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Japan’s 2004 Olympic hammer throw champion Koji Murofushi hinted at his retirement on Friday after placing 12th in men’s final at the National Athletics Championships, a result that ended his hopes of competing at the upcoming Rio de Janeiro Olympics.

The 41-year-old veteran was returning to the nationals after a two-year absence and seeking a 21st title, but he came up well short of the Rio qualifying mark failing to reach the fourth round of throws.

Murofushi, bidding for his fifth consecutive Olympic Games and third Olympic medal, had to throw at least 77 meters to meet the Rio 2016 qualifying mark, but miserable weather at Paloma Mizuho Stadium and his truncated preparation hurt his chances.

“The result was 64 meters but it came from me giving my best. My preparation period was short but I also feel (I have reached) my physical limit,” said Murofushi.

“I feel it was good to compete in these championships again after a while out, but I’d like to wish my best for the fellow (younger) throwers from now on.”

He added: “I think my physical limitations will make it difficult for me to aim for the very top, like winning medals in the Olympics and the world championships (in the future). I’ll keep training on a daily basis but I think it’s at a different level to aiming for the top and the Olympics.”

Ryota Kashiwamura took over Murofushi’s mantle, winning his first Japan title with a throw of 70.81 meters.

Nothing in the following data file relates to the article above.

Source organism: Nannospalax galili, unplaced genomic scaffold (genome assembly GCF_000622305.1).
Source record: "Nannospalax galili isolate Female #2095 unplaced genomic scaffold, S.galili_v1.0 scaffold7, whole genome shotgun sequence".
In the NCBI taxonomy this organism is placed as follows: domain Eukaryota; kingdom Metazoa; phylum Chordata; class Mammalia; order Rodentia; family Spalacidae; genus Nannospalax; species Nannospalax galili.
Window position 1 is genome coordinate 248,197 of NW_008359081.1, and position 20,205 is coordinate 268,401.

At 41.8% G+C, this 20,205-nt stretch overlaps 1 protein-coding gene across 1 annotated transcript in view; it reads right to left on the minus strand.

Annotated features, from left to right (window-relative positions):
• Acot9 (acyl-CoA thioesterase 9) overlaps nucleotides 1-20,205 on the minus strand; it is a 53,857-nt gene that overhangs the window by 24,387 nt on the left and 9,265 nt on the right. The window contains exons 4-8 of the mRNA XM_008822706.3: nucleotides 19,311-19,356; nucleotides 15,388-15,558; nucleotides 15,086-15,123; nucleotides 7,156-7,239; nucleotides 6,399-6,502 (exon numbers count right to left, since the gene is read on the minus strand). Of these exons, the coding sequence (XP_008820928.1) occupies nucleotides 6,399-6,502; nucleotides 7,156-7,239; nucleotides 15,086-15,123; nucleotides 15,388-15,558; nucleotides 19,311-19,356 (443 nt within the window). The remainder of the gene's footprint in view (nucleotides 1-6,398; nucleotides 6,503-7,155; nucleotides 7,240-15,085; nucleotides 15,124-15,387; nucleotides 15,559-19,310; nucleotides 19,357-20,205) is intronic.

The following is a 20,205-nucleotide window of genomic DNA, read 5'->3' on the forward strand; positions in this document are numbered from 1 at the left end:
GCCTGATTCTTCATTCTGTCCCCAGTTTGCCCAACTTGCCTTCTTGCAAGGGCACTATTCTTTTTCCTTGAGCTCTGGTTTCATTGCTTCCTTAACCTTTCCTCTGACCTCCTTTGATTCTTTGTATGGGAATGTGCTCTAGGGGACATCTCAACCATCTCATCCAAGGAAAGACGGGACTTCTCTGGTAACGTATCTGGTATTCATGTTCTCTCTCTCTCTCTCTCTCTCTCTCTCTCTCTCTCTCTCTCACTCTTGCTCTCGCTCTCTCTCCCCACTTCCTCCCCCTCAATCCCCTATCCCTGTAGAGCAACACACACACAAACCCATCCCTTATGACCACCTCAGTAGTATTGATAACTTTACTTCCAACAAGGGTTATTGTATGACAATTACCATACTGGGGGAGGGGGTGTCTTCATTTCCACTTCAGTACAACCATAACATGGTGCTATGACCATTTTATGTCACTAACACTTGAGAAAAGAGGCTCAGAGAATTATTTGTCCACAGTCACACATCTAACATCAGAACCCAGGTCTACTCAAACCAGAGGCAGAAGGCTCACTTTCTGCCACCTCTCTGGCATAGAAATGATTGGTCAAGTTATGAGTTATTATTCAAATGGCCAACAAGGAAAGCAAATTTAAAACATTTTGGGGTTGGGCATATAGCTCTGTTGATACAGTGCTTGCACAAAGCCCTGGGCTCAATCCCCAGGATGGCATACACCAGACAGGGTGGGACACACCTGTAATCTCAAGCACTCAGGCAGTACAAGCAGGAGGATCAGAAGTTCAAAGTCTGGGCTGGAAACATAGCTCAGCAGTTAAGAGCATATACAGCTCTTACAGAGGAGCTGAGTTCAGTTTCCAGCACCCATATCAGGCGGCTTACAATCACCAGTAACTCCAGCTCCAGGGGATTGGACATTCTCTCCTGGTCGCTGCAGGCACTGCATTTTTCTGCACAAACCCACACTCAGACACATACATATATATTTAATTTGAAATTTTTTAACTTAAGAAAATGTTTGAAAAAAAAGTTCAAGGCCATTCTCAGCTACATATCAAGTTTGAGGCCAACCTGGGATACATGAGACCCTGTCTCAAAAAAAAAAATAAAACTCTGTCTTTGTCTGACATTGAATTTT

Another athlete used to dominating these championships, Yuzo Kanemaru, shared Murofushi’s fate in the Nagoya rain. Looking for his 12th consecutive 400m title, the 28-year-old from Osaka Prefecture could not do enough to overcome a foot injury that had hampered his training. He finished sixth in his heat and did not move on.

“My body just did not respond to what I wanted it to do. I haven’t got my head around (the fact I didn’t qualify),” he said.

For Japan’s Olympic track and field prospects, it was not all bad news. Ayuko Suzuki booked her place at the Rio Games with a solid 31-minute, 18.73-second victory in the women’s 10,000-meter race.

The diminutive Suzuki managed to break her pursuers’ spirits with two laps to go, and ran away with the victory.

“I never stopped training, I kept building things up toward this goal. I headed into this meeting thinking I had done everything I needed,” she said after the race.

“I think I have better concentration ahead of the races than average and I hope I can exercise this (mindset) at the Olympics too.”

With the wet track conditions, fast times were elusive for the big-gun sprinters. Aska Cambridge came away with the first day’s 100-meter bragging rights when he won his semifinal in a time of 10.25 seconds. The second semifinal was won by Ryota Yamagata (10.26) who made major improvements on his earlier heat time. Yoshihide Kiryu (10.29) picked up 0.08 seconds in his second run of the day to finish close behind Yamagata.

Earlier in the day, the women’s hammer participants saw the worst of the weather, and in almost comical scenes, many of the athletes chose to walk to the throwing cage sheltering from the downpour under umbrellas.

It was Akane Watanabe who managed the conditions best, she booked a 65.33-meter distance on her fourth attempt, enough to get the win by just over a meter.

“Thanks to everyone who supported me,” Watanabe said. “The fact I have won at this, the 100th anniversary championships, I am really happy. The start of the competition was very difficult with the rain, but I made my adjustments and it worked.”

Moeko Kyotani cleared 1.78 meters on her third attempt to win the women’s high jump, while Konomi Kai leapt 6.36 meters to take the women’s long jump title.

Suguru Osako won the men’s 10,000 in 28:07.44 and Daichi Sawano claimed the men’s pole vault with a 5.60-meter clearance — but none of the marks met Olympic qualifying standards.

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